Stoner came under heavy fire last year after comments he made following the collapse of two Hartselle High School students. School officials initially said drugs were not involved in the incident, but later said one of the students had tested positive for marijuana.
Both students were members of the Hartselle baseball team and Stoner's comments about the incident prompted a firestorm of controversy among coaches, parents and players.
Stoner said he has no regrets over his handling of the incident.
"It needed to be aired out. There shouldn't be any sacred cows for any particular sport. The fact that so many people got so mad about it showed that it hit a nerve."
The controversy continued recently, when the council appointed a new school board member. Stoner and Councilmen Dick Carter and Frank Jones and Mayor Clif Knight voted for appointing Greg Cain to the board, while Councilmen Don Hall and Tom Chappell wanted other candidates.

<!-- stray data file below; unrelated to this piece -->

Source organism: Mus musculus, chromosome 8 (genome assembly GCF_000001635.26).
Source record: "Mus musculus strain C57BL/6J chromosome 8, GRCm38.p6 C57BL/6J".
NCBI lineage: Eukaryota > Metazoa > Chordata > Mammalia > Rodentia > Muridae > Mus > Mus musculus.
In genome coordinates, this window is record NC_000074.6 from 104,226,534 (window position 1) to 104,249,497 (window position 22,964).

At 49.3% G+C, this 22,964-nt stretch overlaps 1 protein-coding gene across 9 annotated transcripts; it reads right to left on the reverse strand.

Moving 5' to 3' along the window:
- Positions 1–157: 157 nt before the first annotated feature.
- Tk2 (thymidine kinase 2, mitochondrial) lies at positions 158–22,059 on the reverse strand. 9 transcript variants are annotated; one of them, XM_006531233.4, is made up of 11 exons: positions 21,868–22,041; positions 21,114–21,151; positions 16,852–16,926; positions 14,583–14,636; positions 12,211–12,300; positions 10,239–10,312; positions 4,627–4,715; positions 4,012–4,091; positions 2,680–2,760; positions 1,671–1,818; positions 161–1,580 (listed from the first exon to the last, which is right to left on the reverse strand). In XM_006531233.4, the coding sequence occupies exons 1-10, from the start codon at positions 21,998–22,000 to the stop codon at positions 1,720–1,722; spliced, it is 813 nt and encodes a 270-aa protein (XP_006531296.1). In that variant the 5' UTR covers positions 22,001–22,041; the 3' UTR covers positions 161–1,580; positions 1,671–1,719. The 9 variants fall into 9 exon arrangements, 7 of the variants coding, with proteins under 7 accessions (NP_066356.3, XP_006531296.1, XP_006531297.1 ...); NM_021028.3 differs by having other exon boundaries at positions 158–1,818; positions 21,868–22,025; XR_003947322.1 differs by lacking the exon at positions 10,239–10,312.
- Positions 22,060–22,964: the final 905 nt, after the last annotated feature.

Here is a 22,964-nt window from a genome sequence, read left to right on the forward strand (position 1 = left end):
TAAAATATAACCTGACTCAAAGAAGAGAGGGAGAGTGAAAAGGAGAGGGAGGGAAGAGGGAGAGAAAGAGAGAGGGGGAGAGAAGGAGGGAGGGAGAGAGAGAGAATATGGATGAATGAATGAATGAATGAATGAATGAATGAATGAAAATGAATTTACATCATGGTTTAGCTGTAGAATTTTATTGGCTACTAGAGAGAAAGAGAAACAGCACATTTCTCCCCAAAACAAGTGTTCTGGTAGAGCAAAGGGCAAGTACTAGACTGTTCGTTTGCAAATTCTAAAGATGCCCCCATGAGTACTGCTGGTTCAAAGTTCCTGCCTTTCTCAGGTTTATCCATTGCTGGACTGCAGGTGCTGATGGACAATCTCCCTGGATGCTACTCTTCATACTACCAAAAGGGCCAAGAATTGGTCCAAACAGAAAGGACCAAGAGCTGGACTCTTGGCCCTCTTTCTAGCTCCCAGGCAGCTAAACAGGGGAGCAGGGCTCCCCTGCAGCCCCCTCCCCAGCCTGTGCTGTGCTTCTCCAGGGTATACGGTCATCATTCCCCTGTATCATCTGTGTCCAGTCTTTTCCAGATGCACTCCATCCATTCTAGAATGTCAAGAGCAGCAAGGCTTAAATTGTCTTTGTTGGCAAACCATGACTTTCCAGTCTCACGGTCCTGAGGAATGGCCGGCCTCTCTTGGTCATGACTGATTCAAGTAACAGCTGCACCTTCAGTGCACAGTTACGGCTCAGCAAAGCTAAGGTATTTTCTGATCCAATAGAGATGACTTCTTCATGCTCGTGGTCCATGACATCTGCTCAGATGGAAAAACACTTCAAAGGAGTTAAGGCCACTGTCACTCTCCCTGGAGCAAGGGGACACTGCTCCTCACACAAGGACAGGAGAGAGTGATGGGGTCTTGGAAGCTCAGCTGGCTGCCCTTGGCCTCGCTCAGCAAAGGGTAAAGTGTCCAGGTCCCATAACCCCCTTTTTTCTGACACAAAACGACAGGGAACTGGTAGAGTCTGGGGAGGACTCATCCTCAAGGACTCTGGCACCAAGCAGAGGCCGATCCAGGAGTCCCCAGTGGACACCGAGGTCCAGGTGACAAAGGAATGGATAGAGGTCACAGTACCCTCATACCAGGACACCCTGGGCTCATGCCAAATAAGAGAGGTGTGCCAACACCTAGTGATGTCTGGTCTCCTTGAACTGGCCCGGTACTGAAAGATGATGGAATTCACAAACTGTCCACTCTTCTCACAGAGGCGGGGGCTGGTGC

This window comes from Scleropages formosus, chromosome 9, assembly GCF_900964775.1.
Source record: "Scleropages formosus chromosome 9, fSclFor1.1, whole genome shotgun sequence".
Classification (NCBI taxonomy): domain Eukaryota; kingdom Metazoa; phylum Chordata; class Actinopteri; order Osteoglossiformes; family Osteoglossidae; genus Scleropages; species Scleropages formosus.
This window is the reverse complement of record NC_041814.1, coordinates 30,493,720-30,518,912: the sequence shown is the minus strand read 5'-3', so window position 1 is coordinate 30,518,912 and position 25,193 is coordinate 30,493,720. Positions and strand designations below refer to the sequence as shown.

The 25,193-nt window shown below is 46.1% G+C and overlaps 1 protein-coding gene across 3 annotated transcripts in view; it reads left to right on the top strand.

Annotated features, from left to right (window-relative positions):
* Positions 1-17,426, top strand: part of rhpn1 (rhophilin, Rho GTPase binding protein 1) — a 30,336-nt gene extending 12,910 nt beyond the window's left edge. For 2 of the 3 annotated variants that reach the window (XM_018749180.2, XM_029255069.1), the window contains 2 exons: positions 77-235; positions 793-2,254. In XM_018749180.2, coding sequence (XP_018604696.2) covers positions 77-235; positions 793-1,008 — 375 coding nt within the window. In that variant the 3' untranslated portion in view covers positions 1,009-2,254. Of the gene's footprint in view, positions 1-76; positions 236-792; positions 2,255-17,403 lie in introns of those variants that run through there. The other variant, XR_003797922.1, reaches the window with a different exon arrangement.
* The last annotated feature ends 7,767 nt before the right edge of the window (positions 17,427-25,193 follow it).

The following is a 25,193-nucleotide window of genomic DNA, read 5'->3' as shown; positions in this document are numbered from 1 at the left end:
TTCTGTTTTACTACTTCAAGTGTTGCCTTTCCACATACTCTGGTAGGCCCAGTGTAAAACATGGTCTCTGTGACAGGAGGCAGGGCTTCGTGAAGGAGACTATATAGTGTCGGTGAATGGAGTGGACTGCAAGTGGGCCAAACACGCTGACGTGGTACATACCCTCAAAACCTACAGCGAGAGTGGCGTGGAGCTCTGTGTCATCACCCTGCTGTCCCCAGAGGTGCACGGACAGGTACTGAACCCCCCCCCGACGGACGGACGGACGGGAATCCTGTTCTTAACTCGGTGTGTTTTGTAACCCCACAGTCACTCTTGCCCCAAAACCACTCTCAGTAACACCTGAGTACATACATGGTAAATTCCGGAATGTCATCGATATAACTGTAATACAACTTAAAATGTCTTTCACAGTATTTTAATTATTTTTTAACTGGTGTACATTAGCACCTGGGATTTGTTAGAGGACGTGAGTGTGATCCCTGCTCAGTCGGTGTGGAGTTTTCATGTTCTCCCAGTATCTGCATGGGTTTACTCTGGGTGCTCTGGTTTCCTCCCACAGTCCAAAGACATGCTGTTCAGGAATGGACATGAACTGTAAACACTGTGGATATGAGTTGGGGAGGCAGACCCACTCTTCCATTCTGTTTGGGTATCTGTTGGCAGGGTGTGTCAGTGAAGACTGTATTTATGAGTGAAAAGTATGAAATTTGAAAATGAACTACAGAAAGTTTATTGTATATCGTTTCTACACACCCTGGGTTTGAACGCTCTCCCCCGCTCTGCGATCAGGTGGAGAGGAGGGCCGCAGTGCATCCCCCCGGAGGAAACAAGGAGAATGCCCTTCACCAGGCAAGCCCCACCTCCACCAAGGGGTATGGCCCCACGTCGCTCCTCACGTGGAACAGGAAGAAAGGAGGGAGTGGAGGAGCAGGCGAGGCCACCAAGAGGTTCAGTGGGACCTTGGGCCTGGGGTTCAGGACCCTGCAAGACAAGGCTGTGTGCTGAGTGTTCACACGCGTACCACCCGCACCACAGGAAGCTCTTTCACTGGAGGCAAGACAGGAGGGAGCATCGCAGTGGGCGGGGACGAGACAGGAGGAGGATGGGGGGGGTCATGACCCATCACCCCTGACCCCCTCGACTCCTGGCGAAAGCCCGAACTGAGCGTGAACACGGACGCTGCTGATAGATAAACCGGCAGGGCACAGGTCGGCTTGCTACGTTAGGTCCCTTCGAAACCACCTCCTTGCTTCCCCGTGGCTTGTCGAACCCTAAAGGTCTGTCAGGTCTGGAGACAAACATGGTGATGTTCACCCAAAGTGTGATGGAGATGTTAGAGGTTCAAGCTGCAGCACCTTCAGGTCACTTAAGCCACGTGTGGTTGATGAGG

Stoner said his vote was another effort to shake up the board in an effort to improve it.
"My disagreement with the school board is not personal. I just thought it was out of balance. My vote for the school board was one to try and achieve balance."
The Future
Stoner said he hopes the council will appoint a replacement to his position. They could opt to leave the position vacant, a move Stoner said would be a mistake.
"They really need six people up there. It's important. But there's definitely going to be some political maneuvering for the seat."
And while he won't be serving on the Hartselle City Council, he isn't ruling out any future runs for political office.
"I wouldn't mind taking a look at a political office in the future but it would have to be at a local level, not state or county. Locally, it would be fun."